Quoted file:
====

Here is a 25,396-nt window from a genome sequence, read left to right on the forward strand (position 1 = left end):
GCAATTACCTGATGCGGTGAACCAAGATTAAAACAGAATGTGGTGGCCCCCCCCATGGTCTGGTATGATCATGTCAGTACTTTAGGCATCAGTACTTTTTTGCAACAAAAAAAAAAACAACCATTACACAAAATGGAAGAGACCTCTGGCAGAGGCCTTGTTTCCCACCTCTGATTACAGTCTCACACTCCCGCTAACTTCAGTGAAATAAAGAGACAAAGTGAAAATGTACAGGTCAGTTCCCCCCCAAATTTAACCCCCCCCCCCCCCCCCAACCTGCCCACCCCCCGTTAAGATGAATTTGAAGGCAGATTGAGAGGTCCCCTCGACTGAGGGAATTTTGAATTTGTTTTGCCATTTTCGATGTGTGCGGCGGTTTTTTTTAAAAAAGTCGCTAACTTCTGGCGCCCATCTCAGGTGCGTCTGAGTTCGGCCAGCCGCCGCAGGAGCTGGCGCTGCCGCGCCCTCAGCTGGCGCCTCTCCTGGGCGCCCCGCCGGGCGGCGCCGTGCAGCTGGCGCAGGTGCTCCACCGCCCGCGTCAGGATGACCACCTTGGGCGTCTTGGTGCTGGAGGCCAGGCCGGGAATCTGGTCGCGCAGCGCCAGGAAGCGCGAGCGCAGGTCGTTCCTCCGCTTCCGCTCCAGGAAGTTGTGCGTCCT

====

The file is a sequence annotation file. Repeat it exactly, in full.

Here is a 25,396-nt window from a genome sequence, read left to right on the forward strand (position 1 = left end):
GCAATTACCTGATGCGGTGAACCAAGATTAAAACAGAATGTGGTGGCCCCCCCCATGGTCTGGTATGATCATGTCAGTACTTTAGGCATCAGTACTTTTTTGCAACAAAAAAAAAAACAACCATTACACAAAATGGAAGAGACCTCTGGCAGAGGCCTTGTTTCCCACCTCTGATTACAGTCTCACACTCCCGCTAACTTCAGTGAAATAAAGAGACAAAGTGAAAATGTACAGGTCAGTTCCCCCCCAAATTTAACCCCCCCCCCCCCCCCCAACCTGCCCACCCCCCGTTAAGATGAATTTGAAGGCAGATTGAGAGGTCCCCTCGACTGAGGGAATTTTGAATTTGTTTTGCCATTTTCGATGTGTGCGGCGGTTTTTTTTAAAAAAGTCGCTAACTTCTGGCGCCCATCTCAGGTGCGTCTGAGTTCGGCCAGCCGCCGCAGGAGCTGGCGCTGCCGCGCCCTCAGCTGGCGCCTCTCCTGGGCGCCCCGCCGGGCGGCGCCGTGCAGCTGGCGCAGGTGCTCCACCGCCCGCGTCAGGATGACCACCTTGGGCGTCTTGGTGCTGGAGGCCAGGCCGGGAATCTGGTCGCGCAGCGCCAGGAAGCGCGAGCGCAGGTCGTTCCTCCGCTTCCGCTCCAGGAAGTTGTGCGTCCT